WikiLeaks founder Julian Assange accused the U.S. Central Intelligence Agency of “devastating incompetence” Thursday after his organization was able to obtain and publish documents related to CIA hacking programs.
"This is a historic act of devastating incompetence, to have created such an arsenal and then stored it all in one place and not secured it," Assange said during a live-streamed press conference.
Earlier this week, WikiLeaks published thousands of pages of what it says are classified CIA documents that expose “the entire hacking capacity of the CIA.”
The documents allege that the CIA has the tools to hack into smart phones and some televisions, allowing the agency to remotely spy on people through microphones on the devices.
Assange said during the news conference that several technology companies contacted WikiLeaks and asked for more information about the CIA operation. Assange said he would work with technology companies to help them protect against the hacking tools.
"We have decided to work with them, to give them some exclusive access to some of the technical details we have, so that fixes can be pushed out,'' he said.
Tech giants assessing impact
Both Apple and Samsung issued statements Wednesday saying the companies are looking into the allegations made by WikiLeaks. Apple said it already had addressed many of the issues identified in the WikiLeaks documents.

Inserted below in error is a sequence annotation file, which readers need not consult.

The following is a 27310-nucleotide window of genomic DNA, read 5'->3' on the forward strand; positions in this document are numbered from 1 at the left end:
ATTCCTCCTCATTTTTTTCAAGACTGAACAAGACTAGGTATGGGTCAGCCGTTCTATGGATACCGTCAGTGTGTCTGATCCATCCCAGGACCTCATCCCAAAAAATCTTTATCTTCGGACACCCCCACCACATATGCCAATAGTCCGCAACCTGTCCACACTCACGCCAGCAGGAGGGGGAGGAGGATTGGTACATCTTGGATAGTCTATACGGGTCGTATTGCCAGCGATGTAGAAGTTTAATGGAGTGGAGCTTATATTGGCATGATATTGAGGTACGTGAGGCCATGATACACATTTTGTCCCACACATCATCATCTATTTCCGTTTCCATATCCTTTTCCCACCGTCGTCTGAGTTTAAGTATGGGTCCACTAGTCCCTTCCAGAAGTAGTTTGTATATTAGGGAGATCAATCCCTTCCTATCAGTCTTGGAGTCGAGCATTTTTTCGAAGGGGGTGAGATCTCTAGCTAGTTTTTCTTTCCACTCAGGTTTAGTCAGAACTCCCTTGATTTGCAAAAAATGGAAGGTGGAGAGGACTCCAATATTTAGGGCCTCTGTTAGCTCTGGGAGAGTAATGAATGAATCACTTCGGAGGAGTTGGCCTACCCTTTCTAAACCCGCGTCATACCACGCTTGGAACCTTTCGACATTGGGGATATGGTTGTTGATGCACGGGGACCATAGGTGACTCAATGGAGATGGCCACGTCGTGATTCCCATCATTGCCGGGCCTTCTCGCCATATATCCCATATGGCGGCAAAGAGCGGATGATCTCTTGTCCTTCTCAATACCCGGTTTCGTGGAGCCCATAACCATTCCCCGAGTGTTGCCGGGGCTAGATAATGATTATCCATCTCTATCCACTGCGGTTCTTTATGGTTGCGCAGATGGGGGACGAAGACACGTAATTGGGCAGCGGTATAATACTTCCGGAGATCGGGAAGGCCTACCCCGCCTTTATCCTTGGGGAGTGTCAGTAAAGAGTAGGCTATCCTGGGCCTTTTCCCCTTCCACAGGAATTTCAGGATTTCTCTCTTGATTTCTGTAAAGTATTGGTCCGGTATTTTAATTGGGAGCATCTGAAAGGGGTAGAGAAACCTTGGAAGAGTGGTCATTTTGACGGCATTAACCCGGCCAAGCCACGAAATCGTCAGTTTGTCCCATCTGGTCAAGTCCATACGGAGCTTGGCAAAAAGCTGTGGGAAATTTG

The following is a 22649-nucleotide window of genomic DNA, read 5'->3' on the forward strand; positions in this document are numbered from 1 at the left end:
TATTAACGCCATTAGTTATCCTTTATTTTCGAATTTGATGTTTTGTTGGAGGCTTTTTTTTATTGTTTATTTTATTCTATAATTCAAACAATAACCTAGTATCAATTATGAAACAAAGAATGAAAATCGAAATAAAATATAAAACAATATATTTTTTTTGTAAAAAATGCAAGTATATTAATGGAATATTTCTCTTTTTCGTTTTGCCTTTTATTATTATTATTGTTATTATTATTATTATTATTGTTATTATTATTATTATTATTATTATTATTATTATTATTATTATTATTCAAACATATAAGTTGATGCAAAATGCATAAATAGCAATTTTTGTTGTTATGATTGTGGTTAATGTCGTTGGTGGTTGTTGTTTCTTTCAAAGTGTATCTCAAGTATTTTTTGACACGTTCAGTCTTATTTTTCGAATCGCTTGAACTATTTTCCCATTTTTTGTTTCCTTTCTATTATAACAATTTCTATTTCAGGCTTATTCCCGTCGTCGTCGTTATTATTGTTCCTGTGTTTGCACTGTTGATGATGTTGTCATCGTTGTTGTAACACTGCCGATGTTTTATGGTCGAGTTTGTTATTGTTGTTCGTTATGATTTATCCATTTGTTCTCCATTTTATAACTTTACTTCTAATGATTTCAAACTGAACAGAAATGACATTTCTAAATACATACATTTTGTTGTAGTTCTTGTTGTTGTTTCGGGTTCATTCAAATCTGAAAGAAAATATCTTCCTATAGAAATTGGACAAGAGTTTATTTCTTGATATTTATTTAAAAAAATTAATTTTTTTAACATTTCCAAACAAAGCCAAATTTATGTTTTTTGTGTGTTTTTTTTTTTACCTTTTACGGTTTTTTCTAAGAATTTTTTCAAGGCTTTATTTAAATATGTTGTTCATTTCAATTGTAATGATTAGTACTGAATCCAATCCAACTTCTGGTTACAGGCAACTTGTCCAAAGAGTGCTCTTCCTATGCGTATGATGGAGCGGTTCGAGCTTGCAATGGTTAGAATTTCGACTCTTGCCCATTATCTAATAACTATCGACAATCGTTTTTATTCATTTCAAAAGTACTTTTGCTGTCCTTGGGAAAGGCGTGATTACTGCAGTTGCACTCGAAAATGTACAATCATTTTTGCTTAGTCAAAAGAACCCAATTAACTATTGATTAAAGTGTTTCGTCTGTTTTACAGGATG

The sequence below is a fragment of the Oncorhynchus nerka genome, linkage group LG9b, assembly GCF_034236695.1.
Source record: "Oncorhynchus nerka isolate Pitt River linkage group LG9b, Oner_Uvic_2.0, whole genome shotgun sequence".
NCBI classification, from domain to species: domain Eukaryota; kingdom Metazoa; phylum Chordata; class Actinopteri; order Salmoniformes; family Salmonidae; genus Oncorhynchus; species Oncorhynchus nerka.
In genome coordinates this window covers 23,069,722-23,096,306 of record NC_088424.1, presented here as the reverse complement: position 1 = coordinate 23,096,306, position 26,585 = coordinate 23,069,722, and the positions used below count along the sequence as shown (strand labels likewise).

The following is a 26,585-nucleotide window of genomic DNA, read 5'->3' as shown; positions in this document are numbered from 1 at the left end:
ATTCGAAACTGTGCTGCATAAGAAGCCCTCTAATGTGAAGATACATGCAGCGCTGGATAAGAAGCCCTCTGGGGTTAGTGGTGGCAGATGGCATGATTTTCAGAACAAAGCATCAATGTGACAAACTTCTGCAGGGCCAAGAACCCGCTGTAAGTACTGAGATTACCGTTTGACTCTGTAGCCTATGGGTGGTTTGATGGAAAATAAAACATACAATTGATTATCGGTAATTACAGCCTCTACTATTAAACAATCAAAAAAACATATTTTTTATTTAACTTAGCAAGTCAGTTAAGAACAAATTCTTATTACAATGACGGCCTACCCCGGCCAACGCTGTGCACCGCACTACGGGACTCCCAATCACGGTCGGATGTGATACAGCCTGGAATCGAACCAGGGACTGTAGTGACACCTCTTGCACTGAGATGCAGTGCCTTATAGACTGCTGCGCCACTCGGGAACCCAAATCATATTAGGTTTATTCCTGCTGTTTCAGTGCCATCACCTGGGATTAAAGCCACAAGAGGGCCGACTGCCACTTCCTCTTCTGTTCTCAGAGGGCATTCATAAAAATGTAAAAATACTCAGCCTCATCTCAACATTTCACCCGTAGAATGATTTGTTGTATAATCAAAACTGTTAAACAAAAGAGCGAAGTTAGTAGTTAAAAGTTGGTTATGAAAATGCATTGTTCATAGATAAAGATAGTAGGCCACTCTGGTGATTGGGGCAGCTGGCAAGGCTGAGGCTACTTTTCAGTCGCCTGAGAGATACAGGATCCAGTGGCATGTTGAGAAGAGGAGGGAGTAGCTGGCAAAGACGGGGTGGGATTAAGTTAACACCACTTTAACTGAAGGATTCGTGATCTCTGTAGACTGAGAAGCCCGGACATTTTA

According to the WikiLeaks documents, the CIA identified weaknesses within the software used by Apple, Google, Microsoft and other U.S.-based manufacturers; but, instead of informing the companies of the vulnerabilities, the CIA “hoarded” the exploits, leaving people open to potential hacking.
Concern about the CIA’s alleged hacking tools is starting to grow among foreign diplomats, including Russian Foreign Minister Sergei Lavrov, who said Thursday he always tries to avoid bringing his cell phone into sensitive meetings to avoid being spied on.
“At least, I succeed not to get into a bad situation," Lavrov said.
Chinese Foreign Ministry spokesman Geng Shuang said China “opposes all forms of hacking.”
“We urge the U.S. side to stop listening in, monitoring, stealing secrets and internet hacking against China and other countries. China will resolutely safeguard its own internet security," he said.
The CIA said Wednesday that WikiLeaks is hurting American security interests and helping the country’s enemies.